Three Ebola patients escape Congo quarantine

Three Ebola patients ESCAPE Congo quarantine, as medics race to control outbreak that has killed at least 27 people so far

  • Two of the patients got out on Monday but were found dead a day later
  • Another left Saturday, but was found alive and is now under observation
  • Aid group says the hospital in the Congo city of Mbandaka is ‘not a prison’ 
  • World Health Organization warns the fight to stop Democratic Republic of Congo’s outbreak has reached a critical point
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Three patients infected with the deadly Ebola virus escaped from a hospital holding them in quarantine in the Congo city of Mbandaka, an aid group said, as medics raced to stop the disease spreading in the teeming river port.

Two of the patients got out on Monday but were found dead a day later, said Henri Gray, the head of the Medecins Sans Frontieres (MSF) mission in the city.

Another left on Saturday, but was found alive the same day and is now under observation, Gray added.

‘This is a hospital. It’s not a prison. We can’t lock everything,’ he said. 

Three Ebola patients infected with the deadly Ebola virus escaped from a hospital in the Congo city of Mbandaka. Pictured: A team from Medecins Sans Frontieres dons protective clothing as they prepare to treat Ebola patients in an isolation ward of Mbandaka hospital on Sunday

The report came as the World Health Organization warned that the fight to stop Democratic Republic of Congo’s ninth confirmed outbreak of the hemorrhagic fever had reached a critical point.

‘The next few weeks will really tell if this outbreak is going to expand to urban areas or if we´re going to be able to keep it under control,’ WHO’s emergency response chief Peter Salama told ministers and diplomats in Geneva.

‘We´re on the epidemiological knife edge of this response,’ he added at the U.N. body’s annual assembly.

Health officials are particularly concerned by the disease’s presence in Mbandaka, a crowded trading hub upstream from Congo’s capital, Kinshasa, a city of some 10 million people. The river also runs along the border with the Republic of Congo.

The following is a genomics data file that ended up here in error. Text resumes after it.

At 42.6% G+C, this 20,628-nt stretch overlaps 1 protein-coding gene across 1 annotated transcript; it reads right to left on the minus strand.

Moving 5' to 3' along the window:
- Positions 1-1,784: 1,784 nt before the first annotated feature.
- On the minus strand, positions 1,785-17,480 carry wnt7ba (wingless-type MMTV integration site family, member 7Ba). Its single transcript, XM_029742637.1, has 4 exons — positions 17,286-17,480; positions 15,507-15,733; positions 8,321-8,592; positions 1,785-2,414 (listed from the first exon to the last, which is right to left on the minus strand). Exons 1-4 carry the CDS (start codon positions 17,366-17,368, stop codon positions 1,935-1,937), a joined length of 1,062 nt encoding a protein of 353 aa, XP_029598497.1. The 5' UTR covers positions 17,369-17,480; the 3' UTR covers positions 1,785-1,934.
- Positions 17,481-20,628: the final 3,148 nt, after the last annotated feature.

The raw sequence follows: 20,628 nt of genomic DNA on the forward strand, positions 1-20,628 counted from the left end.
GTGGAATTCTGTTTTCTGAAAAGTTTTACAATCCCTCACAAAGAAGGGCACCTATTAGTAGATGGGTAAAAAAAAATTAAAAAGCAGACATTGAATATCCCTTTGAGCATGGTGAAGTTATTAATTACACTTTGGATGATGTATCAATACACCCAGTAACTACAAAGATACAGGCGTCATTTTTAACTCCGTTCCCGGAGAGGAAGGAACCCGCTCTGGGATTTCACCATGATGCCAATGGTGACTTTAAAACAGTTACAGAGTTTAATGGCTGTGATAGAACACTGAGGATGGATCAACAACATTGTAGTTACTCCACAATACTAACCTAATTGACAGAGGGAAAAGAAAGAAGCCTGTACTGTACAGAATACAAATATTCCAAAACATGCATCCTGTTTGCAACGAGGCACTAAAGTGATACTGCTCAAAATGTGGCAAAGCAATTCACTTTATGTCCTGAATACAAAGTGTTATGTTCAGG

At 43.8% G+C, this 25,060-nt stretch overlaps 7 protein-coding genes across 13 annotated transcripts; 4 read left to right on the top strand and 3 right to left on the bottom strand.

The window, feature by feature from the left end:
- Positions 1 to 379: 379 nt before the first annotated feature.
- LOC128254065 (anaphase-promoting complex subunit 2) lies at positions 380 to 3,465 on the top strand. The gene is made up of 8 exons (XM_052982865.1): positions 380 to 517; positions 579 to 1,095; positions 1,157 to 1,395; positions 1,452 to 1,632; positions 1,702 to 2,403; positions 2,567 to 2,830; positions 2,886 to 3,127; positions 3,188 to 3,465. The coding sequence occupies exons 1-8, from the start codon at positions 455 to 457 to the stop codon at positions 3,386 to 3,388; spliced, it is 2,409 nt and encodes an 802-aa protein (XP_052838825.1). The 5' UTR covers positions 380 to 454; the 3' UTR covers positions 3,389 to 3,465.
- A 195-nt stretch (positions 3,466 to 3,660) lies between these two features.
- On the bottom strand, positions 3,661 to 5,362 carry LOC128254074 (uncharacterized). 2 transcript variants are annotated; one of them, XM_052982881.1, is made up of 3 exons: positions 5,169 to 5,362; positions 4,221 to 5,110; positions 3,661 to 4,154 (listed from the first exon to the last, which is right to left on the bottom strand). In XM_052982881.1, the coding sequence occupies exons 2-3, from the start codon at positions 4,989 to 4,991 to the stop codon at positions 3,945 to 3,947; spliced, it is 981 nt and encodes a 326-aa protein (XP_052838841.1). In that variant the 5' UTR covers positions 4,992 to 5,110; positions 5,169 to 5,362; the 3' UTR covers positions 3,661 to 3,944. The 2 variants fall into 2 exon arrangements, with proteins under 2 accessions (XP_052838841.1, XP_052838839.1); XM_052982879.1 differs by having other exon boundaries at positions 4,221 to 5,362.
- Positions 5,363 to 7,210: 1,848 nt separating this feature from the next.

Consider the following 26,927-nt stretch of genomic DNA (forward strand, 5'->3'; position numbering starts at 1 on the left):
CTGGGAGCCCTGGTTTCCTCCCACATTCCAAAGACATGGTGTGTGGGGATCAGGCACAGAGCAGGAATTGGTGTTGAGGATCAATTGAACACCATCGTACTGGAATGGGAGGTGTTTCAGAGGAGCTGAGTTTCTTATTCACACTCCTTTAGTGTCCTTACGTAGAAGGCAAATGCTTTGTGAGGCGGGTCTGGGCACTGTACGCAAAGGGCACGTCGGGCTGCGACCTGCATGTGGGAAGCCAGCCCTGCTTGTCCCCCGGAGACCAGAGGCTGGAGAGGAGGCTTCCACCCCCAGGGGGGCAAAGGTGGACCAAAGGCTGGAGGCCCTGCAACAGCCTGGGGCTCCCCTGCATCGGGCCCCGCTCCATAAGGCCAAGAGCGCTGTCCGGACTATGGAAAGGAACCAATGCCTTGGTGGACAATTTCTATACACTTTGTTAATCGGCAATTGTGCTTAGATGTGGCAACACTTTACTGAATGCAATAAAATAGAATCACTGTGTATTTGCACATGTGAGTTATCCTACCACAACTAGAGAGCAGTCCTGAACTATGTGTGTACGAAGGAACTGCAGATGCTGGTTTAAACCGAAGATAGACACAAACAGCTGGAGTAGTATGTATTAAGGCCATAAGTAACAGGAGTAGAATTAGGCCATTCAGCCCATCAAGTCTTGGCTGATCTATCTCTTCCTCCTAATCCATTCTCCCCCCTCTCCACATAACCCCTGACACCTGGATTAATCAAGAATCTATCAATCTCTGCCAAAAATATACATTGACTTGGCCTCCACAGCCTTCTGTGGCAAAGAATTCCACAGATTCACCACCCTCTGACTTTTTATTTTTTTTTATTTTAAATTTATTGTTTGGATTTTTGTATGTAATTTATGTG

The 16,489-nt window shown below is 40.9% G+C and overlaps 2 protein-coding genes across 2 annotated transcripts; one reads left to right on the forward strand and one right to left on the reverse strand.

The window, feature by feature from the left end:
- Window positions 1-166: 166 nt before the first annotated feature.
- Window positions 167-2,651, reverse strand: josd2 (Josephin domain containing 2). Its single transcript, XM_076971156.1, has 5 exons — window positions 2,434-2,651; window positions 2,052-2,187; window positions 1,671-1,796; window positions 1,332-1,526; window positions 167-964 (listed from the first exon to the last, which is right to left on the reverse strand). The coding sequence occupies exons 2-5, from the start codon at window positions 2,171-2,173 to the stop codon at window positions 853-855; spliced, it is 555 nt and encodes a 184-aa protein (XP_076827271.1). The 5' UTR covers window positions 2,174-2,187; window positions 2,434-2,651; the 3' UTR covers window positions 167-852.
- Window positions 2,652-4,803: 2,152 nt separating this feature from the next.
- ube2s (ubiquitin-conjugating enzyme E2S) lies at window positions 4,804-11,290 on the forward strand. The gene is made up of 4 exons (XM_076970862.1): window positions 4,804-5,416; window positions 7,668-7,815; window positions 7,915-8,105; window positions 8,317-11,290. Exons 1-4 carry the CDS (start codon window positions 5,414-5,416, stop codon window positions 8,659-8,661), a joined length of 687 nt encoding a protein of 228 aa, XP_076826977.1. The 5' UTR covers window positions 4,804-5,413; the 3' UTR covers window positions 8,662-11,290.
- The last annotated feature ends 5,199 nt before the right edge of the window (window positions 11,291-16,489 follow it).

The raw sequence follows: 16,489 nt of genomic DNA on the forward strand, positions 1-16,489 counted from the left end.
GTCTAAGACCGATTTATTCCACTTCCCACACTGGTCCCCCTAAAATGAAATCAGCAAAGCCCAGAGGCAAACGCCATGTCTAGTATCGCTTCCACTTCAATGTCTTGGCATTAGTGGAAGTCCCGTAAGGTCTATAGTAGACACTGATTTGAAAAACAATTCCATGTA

An International Red Cross Committee (ICRC) worker walks in front of a quarantine zone at the hospital of Wangata in Mbandaka on Tuesday

UNICEF are providing clean water for schoolchildren to wash their hands to help contain the Ebola outbreak before entering a classroom in the north-western city of Mbandaka


Health workers in the Democratic Republic of Congo say local belief that Ebola is a curse or the result of evil spirits is preventing victims from seeking medical care, who are instead turning to preachers. 

The pastor of an evangelical church last Wednesday died several days after he ‘prayed’ for an Ebola victim who went to him for help, a doctor said.

‘Some sick people believe that the Ebola epidemic comes from sorcery – they refuse to be treated and prefer to pray,’ said Julie Lobali, a nurse working in a hospital in Mbandaka. 

Nurses working with the World Health Organization (WHO) prepare to administer vaccines at the town all of Mbandaka

One superstition that has become prevalent in the city, she says, is believing that Ebola began in Bikoro as ‘a curse on those who ate stolen meat’ – a wild animal hunted in the countryside.

Blandine Mboyo, who lives in Mbandaka’s district of Bongondjo, told AFP ‘a hunter put a curse on the village because his big game was stolen.’

‘This curse is so powerful because it hits those who ate this meat, having heard about the theft or having seen the stolen animal,’ added Nicole Batoa, a local vendor.

Another resident, Guy Ingila, observed that officials have said on the radio ‘this disease is incurable… It’s because it’s about witchcraft.’.

For doctors and health officials these beliefs raise serious concerns, complicating efforts to contain and roll back the deadly Ebola virus.  

In DR Congo, as elsewhere in Africa, disease and death are often not looked on as natural phenomena.

‘So many deaths is a sign of a curse and can only have been provoked by a bad spirit,’ said Zacharie Bababaswe, a Congolese specialist in cultural history, explaining people’s perceptions of Ebola.